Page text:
Theatre and Performance is equally bound to the field of history by the work of King’s researchers. Prof. Paul Readman is Director of the major Arts & Humanities Research Council-funded project, ‘The Redress of the Past: Historical Pageants in Britain, 1905-2016’. This project has published articles and essays on pageants, and a multi-million-word database with details of over 650 pageants (http://www.historicalpageants.ac.uk/pageants/); it has also been responsible for a number of successful exhibitions on pageantry, in Carlisle, Bury St Edmunds and Scarborough: http://www.historicalpageants.ac.uk/events/.
Classical drama has been performed at the College since the late nineteenth century, with the King’s College London Greek Play running since 1953. The Department of Classics recently appointed David Bullen as Artistic Director and Executive Producer of The Greek Play. He is currently a PhD candidate at Royal Holloway. In collaboration with students Isaac Freeman (as associate director) and Monica Ruiz Herrera (as lead producer), David Bullen has been involved in ‘Dionysus in the Underworld’. This production comprises Euripides’ Bacchae and Aristophanes’ Frogs presented together in a combination of ancient Greek and newly translated English.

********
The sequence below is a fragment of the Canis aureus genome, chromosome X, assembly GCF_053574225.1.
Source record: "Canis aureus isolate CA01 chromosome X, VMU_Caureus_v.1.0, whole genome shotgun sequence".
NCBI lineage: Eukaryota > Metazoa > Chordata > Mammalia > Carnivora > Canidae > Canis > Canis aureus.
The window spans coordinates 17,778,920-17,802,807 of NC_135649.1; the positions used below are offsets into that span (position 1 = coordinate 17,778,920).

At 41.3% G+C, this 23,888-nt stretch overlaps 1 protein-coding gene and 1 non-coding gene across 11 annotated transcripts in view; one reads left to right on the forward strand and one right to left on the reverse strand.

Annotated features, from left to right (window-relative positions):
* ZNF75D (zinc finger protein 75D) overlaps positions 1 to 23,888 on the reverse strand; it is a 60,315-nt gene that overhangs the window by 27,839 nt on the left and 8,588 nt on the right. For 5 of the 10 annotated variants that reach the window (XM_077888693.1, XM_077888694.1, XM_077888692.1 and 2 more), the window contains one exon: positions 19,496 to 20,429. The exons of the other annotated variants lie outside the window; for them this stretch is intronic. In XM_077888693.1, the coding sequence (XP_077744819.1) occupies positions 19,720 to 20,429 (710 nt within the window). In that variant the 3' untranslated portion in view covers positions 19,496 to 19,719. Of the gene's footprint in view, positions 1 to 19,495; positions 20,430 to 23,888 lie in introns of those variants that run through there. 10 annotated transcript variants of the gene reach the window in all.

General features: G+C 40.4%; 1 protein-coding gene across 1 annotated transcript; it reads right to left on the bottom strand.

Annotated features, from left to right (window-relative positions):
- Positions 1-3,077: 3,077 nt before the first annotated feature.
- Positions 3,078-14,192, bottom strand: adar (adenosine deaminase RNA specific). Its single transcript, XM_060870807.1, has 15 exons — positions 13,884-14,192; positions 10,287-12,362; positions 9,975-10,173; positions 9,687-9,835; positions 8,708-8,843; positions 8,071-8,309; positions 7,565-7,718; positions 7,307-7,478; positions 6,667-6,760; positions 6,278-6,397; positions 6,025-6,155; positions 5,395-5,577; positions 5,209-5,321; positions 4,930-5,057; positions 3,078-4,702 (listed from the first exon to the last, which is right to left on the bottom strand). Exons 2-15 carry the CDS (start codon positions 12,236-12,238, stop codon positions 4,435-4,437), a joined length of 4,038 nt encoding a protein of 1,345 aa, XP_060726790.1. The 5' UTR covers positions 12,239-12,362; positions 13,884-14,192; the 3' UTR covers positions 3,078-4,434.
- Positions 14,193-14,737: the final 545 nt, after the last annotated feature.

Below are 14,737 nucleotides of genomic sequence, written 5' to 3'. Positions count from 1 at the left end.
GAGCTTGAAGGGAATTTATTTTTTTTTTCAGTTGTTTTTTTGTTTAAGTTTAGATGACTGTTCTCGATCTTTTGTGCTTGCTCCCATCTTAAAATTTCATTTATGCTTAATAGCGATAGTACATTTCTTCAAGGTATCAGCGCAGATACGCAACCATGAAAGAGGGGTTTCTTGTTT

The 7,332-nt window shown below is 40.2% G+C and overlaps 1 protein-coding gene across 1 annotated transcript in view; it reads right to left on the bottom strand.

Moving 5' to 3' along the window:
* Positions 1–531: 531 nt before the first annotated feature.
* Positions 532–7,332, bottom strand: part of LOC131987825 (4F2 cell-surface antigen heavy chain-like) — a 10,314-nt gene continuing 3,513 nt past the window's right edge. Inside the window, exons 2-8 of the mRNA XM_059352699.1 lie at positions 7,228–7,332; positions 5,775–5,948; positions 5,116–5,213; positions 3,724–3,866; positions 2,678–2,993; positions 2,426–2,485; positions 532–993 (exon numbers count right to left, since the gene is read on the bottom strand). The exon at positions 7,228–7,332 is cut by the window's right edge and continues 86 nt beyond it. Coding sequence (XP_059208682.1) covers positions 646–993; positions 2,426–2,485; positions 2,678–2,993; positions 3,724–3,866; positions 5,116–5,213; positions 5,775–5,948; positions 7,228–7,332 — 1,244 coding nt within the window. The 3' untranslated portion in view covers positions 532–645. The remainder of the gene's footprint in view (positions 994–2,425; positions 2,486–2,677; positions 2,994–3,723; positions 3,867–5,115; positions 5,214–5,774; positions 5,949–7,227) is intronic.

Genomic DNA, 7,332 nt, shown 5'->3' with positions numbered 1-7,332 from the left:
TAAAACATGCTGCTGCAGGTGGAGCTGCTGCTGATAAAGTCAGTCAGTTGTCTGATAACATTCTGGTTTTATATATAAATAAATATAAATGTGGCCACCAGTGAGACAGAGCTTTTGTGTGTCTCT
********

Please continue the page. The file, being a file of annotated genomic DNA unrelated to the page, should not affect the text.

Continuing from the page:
Performance@ is as much grounded in these creative collaborations and activities of its members, as in their scholarly work. This research expands the boundaries of performance studies from within the expanded landscape of performance at King’s. The collective scholarly work of the affiliated members of Performance@ includes topics perhaps familiar to the field of performance studies: labour, liveness, virtuality, presence, myth and tragedy, dance and materialist approaches. Yet, dispersed across the many departments engaging in performance studies at King’s, these themes have been carried out in the context of enquiries into print cultures, Latin American Studies, the French Revolution, translation, Shakespeare, Bowie, Kate Tempest, Film and Performance, and more. Performance@ King’s includes scholarly enquiries into ‘voicing identity’ (Massai); gesture and patterns of symbolic interaction along axes of race and class (Collins); the ethics of movement and the moral right to exclude non-citizens (Fine), or how ‘live art relates to history’ (Perovic). The individual research pages listed on Performance@ give a detailed but by no means exhaustive glance into the performance-related publications, projects and collaborations currently underway at King’s. Please visit our People pages to find out more.